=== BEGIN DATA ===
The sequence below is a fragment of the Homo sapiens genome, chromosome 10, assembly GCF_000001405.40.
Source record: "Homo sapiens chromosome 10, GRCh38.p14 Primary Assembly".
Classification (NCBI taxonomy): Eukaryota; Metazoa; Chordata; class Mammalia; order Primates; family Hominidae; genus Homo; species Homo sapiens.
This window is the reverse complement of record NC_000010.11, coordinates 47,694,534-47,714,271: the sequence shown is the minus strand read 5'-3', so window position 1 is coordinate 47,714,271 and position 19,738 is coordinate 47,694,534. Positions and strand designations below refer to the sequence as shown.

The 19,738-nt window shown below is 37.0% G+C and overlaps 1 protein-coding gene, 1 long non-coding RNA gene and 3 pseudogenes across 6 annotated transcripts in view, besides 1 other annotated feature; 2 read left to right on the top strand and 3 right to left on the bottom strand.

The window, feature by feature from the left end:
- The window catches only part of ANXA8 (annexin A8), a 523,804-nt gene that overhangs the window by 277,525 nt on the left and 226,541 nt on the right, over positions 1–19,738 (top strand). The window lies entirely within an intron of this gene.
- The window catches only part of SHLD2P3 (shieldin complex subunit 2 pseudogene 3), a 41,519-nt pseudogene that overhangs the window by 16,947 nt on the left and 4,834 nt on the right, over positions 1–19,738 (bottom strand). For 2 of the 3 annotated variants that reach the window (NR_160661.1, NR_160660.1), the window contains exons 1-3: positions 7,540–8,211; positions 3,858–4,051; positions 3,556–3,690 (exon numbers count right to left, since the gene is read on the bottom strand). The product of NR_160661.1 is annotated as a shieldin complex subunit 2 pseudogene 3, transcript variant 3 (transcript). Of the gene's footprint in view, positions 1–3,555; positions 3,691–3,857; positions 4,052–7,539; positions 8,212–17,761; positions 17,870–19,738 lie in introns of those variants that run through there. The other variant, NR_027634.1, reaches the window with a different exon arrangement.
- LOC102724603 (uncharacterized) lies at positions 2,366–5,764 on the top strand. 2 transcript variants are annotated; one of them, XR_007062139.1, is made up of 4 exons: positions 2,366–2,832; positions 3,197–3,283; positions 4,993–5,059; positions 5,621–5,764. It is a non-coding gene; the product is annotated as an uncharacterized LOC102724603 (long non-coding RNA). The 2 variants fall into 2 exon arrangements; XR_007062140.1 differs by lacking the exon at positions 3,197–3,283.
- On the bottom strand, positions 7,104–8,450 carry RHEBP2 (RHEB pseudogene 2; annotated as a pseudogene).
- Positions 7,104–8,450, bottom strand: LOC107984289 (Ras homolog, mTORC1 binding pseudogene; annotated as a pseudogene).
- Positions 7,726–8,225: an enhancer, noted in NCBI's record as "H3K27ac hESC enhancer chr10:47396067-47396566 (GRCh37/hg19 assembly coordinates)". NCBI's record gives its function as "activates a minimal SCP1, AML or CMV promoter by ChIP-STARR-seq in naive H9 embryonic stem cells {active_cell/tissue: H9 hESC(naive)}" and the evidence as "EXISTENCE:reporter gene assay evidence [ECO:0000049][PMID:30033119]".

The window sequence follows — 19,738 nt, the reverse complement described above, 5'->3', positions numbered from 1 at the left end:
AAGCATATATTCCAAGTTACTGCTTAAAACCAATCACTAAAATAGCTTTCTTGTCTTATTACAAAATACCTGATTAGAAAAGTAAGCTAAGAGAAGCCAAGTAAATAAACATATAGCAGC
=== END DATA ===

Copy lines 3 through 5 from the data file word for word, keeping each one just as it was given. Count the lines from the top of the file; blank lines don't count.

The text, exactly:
Classification (NCBI taxonomy): Eukaryota; Metazoa; Chordata; class Mammalia; order Primates; family Hominidae; genus Homo; species Homo sapiens.
This window is the reverse complement of record NC_000010.11, coordinates 47,694,534-47,714,271: the sequence shown is the minus strand read 5'-3', so window position 1 is coordinate 47,714,271 and position 19,738 is coordinate 47,694,534. Positions and strand designations below refer to the sequence as shown.

The 19,738-nt window shown below is 37.0% G+C and overlaps 1 protein-coding gene, 1 long non-coding RNA gene and 3 pseudogenes across 6 annotated transcripts in view, besides 1 other annotated feature; 2 read left to right on the top strand and 3 right to left on the bottom strand.